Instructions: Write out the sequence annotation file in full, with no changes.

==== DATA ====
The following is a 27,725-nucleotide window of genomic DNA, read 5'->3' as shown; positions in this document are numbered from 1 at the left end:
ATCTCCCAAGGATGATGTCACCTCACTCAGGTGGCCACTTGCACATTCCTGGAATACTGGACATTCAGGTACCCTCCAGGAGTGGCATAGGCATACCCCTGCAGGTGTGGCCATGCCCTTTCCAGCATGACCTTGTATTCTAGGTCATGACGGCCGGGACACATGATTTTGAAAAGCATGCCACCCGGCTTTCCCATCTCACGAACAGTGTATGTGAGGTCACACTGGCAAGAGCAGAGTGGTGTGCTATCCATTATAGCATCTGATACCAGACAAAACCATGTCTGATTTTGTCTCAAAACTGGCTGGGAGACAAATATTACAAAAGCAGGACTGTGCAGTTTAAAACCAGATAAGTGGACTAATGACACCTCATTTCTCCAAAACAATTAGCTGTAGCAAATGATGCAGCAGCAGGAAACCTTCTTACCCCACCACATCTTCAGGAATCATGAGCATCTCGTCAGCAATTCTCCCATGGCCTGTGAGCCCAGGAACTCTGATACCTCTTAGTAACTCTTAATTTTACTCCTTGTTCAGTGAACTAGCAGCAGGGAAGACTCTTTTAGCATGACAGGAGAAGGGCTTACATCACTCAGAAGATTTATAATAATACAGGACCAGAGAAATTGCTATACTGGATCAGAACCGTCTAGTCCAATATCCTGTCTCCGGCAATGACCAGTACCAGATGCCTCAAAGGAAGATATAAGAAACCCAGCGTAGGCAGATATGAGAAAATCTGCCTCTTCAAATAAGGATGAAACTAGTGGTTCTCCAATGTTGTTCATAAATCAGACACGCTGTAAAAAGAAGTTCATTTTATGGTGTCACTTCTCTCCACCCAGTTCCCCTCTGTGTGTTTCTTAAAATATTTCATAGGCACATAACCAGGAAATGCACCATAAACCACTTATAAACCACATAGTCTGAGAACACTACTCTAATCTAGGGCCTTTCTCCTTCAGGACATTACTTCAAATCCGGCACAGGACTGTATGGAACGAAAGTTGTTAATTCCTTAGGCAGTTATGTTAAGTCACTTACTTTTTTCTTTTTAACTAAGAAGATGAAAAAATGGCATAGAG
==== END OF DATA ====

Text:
The following is a 27,725-nucleotide window of genomic DNA, read 5'->3' as shown; positions in this document are numbered from 1 at the left end:
ATCTCCCAAGGATGATGTCACCTCACTCAGGTGGCCACTTGCACATTCCTGGAATACTGGACATTCAGGTACCCTCCAGGAGTGGCATAGGCATACCCCTGCAGGTGTGGCCATGCCCTTTCCAGCATGACCTTGTATTCTAGGTCATGACGGCCGGGACACATGATTTTGAAAAGCATGCCACCCGGCTTTCCCATCTCACGAACAGTGTATGTGAGGTCACACTGGCAAGAGCAGAGTGGTGTGCTATCCATTATAGCATCTGATACCAGACAAAACCATGTCTGATTTTGTCTCAAAACTGGCTGGGAGACAAATATTACAAAAGCAGGACTGTGCAGTTTAAAACCAGATAAGTGGACTAATGACACCTCATTTCTCCAAAACAATTAGCTGTAGCAAATGATGCAGCAGCAGGAAACCTTCTTACCCCACCACATCTTCAGGAATCATGAGCATCTCGTCAGCAATTCTCCCATGGCCTGTGAGCCCAGGAACTCTGATACCTCTTAGTAACTCTTAATTTTACTCCTTGTTCAGTGAACTAGCAGCAGGGAAGACTCTTTTAGCATGACAGGAGAAGGGCTTACATCACTCAGAAGATTTATAATAATACAGGACCAGAGAAATTGCTATACTGGATCAGAACCGTCTAGTCCAATATCCTGTCTCCGGCAATGACCAGTACCAGATGCCTCAAAGGAAGATATAAGAAACCCAGCGTAGGCAGATATGAGAAAATCTGCCTCTTCAAATAAGGATGAAACTAGTGGTTCTCCAATGTTGTTCATAAATCAGACACGCTGTAAAAAGAAGTTCATTTTATGGTGTCACTTCTCTCCACCCAGTTCCCCTCTGTGTGTTTCTTAAAATATTTCATAGGCACATAACCAGGAAATGCACCATAAACCACTTATAAACCACATAGTCTGAGAACACTACTCTAATCTAGGGCCTTTCTCCTTCAGGACATTACTTCAAATCCGGCACAGGACTGTATGGAACGAAAGTTGTTAATTCCTTAGGCAGTTATGTTAAGTCACTTACTTTTTTCTTTTTAACTAAGAAGATGAAAAAATGGCATAGAG